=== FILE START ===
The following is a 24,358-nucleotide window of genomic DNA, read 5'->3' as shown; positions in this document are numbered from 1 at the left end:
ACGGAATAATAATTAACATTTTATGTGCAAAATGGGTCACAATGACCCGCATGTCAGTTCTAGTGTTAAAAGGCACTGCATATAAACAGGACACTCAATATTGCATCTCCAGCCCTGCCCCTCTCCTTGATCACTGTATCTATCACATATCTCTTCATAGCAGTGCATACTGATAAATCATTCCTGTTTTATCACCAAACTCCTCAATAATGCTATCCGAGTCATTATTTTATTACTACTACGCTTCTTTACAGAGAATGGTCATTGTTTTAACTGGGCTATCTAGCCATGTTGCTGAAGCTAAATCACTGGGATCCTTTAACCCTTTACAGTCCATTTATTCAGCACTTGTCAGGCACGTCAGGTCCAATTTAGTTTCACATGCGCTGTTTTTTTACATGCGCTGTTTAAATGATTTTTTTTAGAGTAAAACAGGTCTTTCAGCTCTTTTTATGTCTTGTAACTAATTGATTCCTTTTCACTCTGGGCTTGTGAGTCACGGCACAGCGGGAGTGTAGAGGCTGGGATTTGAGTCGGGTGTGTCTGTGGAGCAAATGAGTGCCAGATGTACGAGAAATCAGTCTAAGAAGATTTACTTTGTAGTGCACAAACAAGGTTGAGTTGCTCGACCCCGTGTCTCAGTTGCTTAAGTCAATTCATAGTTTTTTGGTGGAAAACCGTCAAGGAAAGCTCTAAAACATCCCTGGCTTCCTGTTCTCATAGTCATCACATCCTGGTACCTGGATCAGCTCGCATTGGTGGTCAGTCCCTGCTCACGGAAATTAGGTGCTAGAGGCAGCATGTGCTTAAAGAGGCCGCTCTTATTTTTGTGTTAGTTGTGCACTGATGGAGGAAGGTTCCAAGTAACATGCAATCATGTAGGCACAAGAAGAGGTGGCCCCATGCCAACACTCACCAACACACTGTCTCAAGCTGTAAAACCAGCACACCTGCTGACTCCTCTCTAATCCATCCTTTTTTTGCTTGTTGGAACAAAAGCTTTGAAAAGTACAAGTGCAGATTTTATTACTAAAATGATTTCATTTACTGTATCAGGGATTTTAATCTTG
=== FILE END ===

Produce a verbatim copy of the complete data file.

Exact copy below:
The following is a 24,358-nucleotide window of genomic DNA, read 5'->3' as shown; positions in this document are numbered from 1 at the left end:
ACGGAATAATAATTAACATTTTATGTGCAAAATGGGTCACAATGACCCGCATGTCAGTTCTAGTGTTAAAAGGCACTGCATATAAACAGGACACTCAATATTGCATCTCCAGCCCTGCCCCTCTCCTTGATCACTGTATCTATCACATATCTCTTCATAGCAGTGCATACTGATAAATCATTCCTGTTTTATCACCAAACTCCTCAATAATGCTATCCGAGTCATTATTTTATTACTACTACGCTTCTTTACAGAGAATGGTCATTGTTTTAACTGGGCTATCTAGCCATGTTGCTGAAGCTAAATCACTGGGATCCTTTAACCCTTTACAGTCCATTTATTCAGCACTTGTCAGGCACGTCAGGTCCAATTTAGTTTCACATGCGCTGTTTTTTTACATGCGCTGTTTAAATGATTTTTTTTAGAGTAAAACAGGTCTTTCAGCTCTTTTTATGTCTTGTAACTAATTGATTCCTTTTCACTCTGGGCTTGTGAGTCACGGCACAGCGGGAGTGTAGAGGCTGGGATTTGAGTCGGGTGTGTCTGTGGAGCAAATGAGTGCCAGATGTACGAGAAATCAGTCTAAGAAGATTTACTTTGTAGTGCACAAACAAGGTTGAGTTGCTCGACCCCGTGTCTCAGTTGCTTAAGTCAATTCATAGTTTTTTGGTGGAAAACCGTCAAGGAAAGCTCTAAAACATCCCTGGCTTCCTGTTCTCATAGTCATCACATCCTGGTACCTGGATCAGCTCGCATTGGTGGTCAGTCCCTGCTCACGGAAATTAGGTGCTAGAGGCAGCATGTGCTTAAAGAGGCCGCTCTTATTTTTGTGTTAGTTGTGCACTGATGGAGGAAGGTTCCAAGTAACATGCAATCATGTAGGCACAAGAAGAGGTGGCCCCATGCCAACACTCACCAACACACTGTCTCAAGCTGTAAAACCAGCACACCTGCTGACTCCTCTCTAATCCATCCTTTTTTTGCTTGTTGGAACAAAAGCTTTGAAAAGTACAAGTGCAGATTTTATTACTAAAATGATTTCATTTACTGTATCAGGGATTTTAATCTTG